President Moon Jae-in on Sunday named former Vice Justice Minister Kim Oh-soo as the new Prosecutor General. Prosecutor General is appointed by the president after confirmation by the National Assembly. Since Prosecutor General has two-year tenure, Kim is likely to be the last Prosecutor General of the Moon Jae-in administration and the first Prosecutor General of the next administration. If confirmed, Kim will assume a great responsibility of leading the Prosecution in a political upheaval. Although the power of prosecution has weakened somewhat during the current administration, they still have a powerful authority to directly investigate six major crimes, including corruption and election as well as the right to prosecute.
The nominee is known to have actively responded to the administration’s prosecutorial reform drive rather than delivering the voices of the prosecution while assisting former Justice Ministers Park Sang-ki, Cho Kuk, and Choo Mi-ae as Vice Justice Minister. Kim has earned strong confidence from the administration that he has been mentioned as a candidate for many public posts after retirement, such as the head of the Financial Supervisory Service, the Fair Trade Commission, and the audit committee member of the Board of Audit and Inspection. It was also revealed that he had proposed to the Prosecution to exclude Prosecutor General Yoon Seok-youl from the special investigation team tasked with investigating the Cho Kuk scandal in Sept. 2019. This is why there are voices of concern in and outside the Prosecution about the political neutrality of the Prosecution over the nomination of Kim.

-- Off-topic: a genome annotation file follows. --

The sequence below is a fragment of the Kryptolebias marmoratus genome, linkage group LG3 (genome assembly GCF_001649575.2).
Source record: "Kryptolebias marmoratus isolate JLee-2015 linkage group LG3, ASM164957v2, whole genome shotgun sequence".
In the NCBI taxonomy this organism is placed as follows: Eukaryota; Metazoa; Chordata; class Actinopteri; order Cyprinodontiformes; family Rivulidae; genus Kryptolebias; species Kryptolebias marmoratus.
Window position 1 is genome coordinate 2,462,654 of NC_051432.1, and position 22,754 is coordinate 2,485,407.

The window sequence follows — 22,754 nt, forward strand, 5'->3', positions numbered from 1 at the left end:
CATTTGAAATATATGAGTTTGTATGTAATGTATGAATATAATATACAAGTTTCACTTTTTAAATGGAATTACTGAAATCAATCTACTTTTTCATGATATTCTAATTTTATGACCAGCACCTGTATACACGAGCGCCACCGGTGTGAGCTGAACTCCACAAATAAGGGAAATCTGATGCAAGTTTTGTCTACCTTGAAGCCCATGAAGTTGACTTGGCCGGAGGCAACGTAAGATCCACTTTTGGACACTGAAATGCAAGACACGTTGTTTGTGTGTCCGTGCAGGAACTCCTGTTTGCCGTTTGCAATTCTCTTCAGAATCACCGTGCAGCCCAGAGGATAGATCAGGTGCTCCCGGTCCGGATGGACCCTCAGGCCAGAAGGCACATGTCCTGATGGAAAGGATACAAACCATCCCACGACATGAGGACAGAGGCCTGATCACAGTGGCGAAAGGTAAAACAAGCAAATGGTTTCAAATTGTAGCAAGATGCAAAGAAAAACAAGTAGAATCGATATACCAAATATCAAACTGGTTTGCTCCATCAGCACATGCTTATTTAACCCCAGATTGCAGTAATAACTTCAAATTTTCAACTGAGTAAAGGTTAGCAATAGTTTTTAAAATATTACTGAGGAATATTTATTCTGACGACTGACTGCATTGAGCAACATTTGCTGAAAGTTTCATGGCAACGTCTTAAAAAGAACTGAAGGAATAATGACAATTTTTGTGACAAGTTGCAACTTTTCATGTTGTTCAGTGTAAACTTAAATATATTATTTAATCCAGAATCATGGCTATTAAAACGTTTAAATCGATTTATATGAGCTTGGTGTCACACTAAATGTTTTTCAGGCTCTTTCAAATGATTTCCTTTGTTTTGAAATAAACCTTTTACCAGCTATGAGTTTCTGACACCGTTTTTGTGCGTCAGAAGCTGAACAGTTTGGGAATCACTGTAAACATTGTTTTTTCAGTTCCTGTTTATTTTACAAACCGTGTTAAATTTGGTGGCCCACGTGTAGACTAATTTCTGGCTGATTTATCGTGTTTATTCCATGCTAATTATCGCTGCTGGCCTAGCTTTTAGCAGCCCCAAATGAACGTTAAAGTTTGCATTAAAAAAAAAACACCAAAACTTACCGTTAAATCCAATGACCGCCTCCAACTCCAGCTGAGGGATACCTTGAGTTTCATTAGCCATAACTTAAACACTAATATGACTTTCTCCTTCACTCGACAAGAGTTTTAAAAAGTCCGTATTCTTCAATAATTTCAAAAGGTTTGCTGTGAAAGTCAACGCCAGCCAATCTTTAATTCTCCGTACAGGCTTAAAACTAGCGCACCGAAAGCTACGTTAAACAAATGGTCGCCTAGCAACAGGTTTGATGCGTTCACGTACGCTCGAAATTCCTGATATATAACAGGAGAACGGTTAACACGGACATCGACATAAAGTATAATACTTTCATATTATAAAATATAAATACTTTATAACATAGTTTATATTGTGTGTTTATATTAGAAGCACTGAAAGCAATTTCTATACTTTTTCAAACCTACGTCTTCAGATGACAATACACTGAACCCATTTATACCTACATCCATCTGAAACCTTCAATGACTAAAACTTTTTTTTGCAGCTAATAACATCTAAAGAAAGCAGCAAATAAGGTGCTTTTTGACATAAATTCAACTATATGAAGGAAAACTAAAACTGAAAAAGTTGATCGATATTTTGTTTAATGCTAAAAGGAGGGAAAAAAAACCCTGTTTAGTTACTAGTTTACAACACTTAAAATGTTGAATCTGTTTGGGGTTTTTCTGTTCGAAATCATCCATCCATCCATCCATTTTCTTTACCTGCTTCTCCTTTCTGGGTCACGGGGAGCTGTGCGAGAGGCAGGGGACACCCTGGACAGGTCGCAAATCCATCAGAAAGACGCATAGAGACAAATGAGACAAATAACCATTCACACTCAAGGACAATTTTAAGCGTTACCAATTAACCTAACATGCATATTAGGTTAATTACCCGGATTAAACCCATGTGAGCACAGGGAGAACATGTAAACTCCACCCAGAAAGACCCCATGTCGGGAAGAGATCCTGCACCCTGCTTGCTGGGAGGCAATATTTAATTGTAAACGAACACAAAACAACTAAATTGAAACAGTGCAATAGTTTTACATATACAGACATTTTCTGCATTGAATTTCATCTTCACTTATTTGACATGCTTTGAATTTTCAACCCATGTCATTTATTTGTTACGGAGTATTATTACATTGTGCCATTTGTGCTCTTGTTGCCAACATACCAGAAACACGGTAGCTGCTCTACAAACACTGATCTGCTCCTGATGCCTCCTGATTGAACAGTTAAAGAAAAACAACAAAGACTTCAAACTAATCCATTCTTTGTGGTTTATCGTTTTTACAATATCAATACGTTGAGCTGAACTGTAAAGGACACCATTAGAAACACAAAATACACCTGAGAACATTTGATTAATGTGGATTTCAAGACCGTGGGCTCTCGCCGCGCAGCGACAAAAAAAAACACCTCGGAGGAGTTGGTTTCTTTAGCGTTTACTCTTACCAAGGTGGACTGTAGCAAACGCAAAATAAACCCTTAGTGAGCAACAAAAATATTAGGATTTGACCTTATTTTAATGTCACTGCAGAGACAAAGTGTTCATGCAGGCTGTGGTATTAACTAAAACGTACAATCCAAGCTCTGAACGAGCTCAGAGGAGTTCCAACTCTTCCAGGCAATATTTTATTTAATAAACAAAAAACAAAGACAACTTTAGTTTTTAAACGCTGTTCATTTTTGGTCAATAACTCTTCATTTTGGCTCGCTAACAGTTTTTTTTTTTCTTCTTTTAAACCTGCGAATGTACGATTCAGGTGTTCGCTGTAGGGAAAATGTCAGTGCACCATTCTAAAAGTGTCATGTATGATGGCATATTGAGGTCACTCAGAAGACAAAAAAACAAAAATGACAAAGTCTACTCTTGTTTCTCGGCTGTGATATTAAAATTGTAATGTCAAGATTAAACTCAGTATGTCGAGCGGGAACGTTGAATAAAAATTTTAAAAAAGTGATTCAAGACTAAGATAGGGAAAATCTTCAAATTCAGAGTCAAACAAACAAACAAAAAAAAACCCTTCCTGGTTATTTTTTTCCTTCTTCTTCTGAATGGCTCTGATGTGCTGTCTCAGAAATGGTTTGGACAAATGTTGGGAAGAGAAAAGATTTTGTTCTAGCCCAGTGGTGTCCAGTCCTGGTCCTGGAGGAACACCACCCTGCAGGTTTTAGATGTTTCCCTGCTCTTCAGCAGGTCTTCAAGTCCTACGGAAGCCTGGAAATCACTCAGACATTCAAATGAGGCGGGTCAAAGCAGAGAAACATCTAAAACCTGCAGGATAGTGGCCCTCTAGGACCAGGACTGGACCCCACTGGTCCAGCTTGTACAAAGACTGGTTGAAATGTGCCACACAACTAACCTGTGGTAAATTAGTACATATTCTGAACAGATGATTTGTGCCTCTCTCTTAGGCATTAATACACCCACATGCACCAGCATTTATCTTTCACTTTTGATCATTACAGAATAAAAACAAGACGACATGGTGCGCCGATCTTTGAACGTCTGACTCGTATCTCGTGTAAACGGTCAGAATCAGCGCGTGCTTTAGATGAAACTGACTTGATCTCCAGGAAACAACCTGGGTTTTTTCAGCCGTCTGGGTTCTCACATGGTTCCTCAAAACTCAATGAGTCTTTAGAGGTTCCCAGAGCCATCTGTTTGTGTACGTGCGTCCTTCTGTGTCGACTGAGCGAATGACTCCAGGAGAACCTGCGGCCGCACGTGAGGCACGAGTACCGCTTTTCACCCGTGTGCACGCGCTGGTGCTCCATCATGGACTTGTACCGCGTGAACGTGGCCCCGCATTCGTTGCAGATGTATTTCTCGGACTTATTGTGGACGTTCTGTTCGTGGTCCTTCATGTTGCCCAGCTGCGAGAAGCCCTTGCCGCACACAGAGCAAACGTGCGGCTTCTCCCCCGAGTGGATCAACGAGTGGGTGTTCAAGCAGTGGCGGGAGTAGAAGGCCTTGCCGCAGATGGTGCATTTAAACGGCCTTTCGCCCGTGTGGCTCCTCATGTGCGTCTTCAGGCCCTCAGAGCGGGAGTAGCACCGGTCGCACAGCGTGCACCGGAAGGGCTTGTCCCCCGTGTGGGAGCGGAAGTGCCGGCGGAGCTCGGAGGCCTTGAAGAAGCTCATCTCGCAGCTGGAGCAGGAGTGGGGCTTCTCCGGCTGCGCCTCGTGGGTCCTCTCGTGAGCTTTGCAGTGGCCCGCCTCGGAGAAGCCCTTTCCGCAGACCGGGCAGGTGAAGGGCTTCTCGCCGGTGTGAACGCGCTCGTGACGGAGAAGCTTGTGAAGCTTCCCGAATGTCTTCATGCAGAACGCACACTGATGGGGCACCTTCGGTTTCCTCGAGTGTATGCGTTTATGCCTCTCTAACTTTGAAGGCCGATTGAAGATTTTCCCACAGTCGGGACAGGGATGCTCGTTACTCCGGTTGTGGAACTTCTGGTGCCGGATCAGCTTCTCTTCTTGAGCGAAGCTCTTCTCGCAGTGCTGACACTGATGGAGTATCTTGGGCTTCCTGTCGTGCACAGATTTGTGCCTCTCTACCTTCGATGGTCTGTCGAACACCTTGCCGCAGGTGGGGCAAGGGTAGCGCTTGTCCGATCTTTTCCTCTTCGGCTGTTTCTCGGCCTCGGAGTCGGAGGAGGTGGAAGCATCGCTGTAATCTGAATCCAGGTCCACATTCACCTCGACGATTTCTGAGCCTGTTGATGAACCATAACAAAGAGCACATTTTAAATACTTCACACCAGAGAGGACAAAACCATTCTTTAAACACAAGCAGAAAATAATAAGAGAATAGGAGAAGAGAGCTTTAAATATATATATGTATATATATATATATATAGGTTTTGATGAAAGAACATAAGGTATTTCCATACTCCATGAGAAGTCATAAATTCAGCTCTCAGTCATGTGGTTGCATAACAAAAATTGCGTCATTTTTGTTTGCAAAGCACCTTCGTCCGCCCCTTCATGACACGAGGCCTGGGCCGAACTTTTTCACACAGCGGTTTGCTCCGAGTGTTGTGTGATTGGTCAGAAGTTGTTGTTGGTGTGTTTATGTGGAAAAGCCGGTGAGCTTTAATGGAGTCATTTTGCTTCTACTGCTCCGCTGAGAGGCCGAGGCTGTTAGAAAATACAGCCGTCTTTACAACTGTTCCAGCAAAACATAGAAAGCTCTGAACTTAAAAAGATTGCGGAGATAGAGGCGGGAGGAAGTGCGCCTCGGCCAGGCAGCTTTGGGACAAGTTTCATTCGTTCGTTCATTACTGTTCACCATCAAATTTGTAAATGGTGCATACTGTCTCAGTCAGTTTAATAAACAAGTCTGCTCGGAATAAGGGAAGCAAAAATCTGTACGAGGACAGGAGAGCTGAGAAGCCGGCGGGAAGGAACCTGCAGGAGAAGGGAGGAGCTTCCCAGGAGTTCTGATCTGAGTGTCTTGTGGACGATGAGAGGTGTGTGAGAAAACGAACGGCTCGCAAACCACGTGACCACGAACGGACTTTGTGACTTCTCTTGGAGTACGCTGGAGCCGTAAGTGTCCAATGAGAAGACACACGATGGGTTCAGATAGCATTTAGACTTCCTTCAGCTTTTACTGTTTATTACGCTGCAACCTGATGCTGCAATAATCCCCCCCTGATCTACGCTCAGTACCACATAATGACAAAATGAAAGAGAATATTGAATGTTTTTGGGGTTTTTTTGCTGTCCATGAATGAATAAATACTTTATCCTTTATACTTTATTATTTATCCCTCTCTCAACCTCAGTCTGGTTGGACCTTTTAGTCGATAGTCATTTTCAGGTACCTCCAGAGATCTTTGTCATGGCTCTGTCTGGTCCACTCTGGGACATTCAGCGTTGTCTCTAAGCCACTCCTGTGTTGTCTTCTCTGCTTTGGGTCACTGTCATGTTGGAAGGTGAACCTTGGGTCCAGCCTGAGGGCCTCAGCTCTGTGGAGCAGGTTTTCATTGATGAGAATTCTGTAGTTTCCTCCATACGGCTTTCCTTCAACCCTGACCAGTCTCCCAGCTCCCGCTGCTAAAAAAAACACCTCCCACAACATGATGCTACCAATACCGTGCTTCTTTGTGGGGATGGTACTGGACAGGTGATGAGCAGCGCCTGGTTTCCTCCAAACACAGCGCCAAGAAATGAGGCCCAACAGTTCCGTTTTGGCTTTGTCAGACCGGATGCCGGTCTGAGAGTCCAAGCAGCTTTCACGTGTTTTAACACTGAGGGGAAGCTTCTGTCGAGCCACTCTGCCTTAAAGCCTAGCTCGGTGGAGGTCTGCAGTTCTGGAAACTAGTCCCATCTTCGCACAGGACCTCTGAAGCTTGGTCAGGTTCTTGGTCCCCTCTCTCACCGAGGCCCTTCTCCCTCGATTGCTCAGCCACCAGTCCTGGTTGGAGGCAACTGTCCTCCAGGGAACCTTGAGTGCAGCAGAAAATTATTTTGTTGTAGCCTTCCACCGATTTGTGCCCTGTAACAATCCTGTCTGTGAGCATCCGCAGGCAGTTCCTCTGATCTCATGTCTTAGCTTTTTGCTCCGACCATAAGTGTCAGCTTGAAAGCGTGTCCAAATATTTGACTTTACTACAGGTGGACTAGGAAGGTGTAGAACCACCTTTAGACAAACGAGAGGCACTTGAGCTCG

The role and status of Vice Justice Minister, who assists the Justice Minister, and Prosecutor General are clearly different. If Kim is appointed as Prosecutor General, he must change his mindset first. Through the conflict between Choo Mi-ae and Yoon Seok-youl, the public has watched what the administration wants from the Prosecution and realized the importance of political neutrality of the prosecution. This comes at a sensitive time for the country since the presidential election is only 10 months away. In order not to be stigmatized as the royal bodyguards of the administration, the Prosecution must act based on the “law and principles” like it has emphasized countless times.
The Prosecutors’ Office Act stipulates prosecutors’ obligation to stay politically neutral and the Code of Prosecutors’ Ethics says prosecutors must keep in mind that their authority is delegated by the people. The biggest task of the Prosecutor General is to prevent outside influence so that prosecutors can respect the will of the people and conduct investigations and prosecutions while maintaining political neutrality. The future of the Prosecution is uncertain since the administration is reviewing plans to deprive the Prosecution of their right to investigate by establishing a serious crime investigation office. For the Prosecution to find its place, they should first recover people’s confidence in them. The public’s trust in the Prosecution will vary depending on whether the new Prosecutor General stays politically neutral.